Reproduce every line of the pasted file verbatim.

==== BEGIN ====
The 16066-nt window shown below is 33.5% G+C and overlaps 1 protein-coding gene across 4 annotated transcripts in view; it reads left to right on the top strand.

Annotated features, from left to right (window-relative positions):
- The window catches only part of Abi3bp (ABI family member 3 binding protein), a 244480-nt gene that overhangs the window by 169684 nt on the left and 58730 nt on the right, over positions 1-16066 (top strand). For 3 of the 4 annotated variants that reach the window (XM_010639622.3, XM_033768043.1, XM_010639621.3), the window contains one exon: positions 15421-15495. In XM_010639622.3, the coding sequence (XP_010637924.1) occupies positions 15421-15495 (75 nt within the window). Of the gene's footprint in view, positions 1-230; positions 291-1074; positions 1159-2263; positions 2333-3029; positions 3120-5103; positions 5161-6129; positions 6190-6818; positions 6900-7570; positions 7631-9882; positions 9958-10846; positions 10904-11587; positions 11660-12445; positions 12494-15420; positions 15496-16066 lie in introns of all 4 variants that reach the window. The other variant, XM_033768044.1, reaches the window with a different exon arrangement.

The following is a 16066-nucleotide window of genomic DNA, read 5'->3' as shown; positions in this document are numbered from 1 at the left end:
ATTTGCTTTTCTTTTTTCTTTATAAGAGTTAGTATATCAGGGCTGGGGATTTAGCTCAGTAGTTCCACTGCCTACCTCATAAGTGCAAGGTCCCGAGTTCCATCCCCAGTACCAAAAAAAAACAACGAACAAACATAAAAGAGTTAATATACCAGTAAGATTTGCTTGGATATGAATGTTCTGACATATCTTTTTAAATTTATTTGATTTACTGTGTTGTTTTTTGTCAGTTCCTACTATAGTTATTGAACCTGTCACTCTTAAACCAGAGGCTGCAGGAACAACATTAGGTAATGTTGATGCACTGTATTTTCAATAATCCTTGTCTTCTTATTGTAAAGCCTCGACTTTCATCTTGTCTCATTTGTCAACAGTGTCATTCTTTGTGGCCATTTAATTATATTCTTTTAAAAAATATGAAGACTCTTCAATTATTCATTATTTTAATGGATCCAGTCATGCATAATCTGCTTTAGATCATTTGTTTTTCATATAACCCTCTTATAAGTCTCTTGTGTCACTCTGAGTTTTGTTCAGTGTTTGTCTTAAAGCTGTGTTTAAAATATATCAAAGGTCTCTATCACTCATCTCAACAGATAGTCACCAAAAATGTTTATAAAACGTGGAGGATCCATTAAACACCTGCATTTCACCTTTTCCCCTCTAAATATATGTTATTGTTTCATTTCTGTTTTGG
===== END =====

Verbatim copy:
The 16066-nt window shown below is 33.5% G+C and overlaps 1 protein-coding gene across 4 annotated transcripts in view; it reads left to right on the top strand.

Annotated features, from left to right (window-relative positions):
- The window catches only part of Abi3bp (ABI family member 3 binding protein), a 244480-nt gene that overhangs the window by 169684 nt on the left and 58730 nt on the right, over positions 1-16066 (top strand). For 3 of the 4 annotated variants that reach the window (XM_010639622.3, XM_033768043.1, XM_010639621.3), the window contains one exon: positions 15421-15495. In XM_010639622.3, the coding sequence (XP_010637924.1) occupies positions 15421-15495 (75 nt within the window). Of the gene's footprint in view, positions 1-230; positions 291-1074; positions 1159-2263; positions 2333-3029; positions 3120-5103; positions 5161-6129; positions 6190-6818; positions 6900-7570; positions 7631-9882; positions 9958-10846; positions 10904-11587; positions 11660-12445; positions 12494-15420; positions 15496-16066 lie in introns of all 4 variants that reach the window. The other variant, XM_033768044.1, reaches the window with a different exon arrangement.

The following is a 16066-nucleotide window of genomic DNA, read 5'->3' as shown; positions in this document are numbered from 1 at the left end:
ATTTGCTTTTCTTTTTTCTTTATAAGAGTTAGTATATCAGGGCTGGGGATTTAGCTCAGTAGTTCCACTGCCTACCTCATAAGTGCAAGGTCCCGAGTTCCATCCCCAGTACCAAAAAAAAACAACGAACAAACATAAAAGAGTTAATATACCAGTAAGATTTGCTTGGATATGAATGTTCTGACATATCTTTTTAAATTTATTTGATTTACTGTGTTGTTTTTTGTCAGTTCCTACTATAGTTATTGAACCTGTCACTCTTAAACCAGAGGCTGCAGGAACAACATTAGGTAATGTTGATGCACTGTATTTTCAATAATCCTTGTCTTCTTATTGTAAAGCCTCGACTTTCATCTTGTCTCATTTGTCAACAGTGTCATTCTTTGTGGCCATTTAATTATATTCTTTTAAAAAATATGAAGACTCTTCAATTATTCATTATTTTAATGGATCCAGTCATGCATAATCTGCTTTAGATCATTTGTTTTTCATATAACCCTCTTATAAGTCTCTTGTGTCACTCTGAGTTTTGTTCAGTGTTTGTCTTAAAGCTGTGTTTAAAATATATCAAAGGTCTCTATCACTCATCTCAACAGATAGTCACCAAAAATGTTTATAAAACGTGGAGGATCCATTAAACACCTGCATTTCACCTTTTCCCCTCTAAATATATGTTATTGTTTCATTTCTGTTTTGG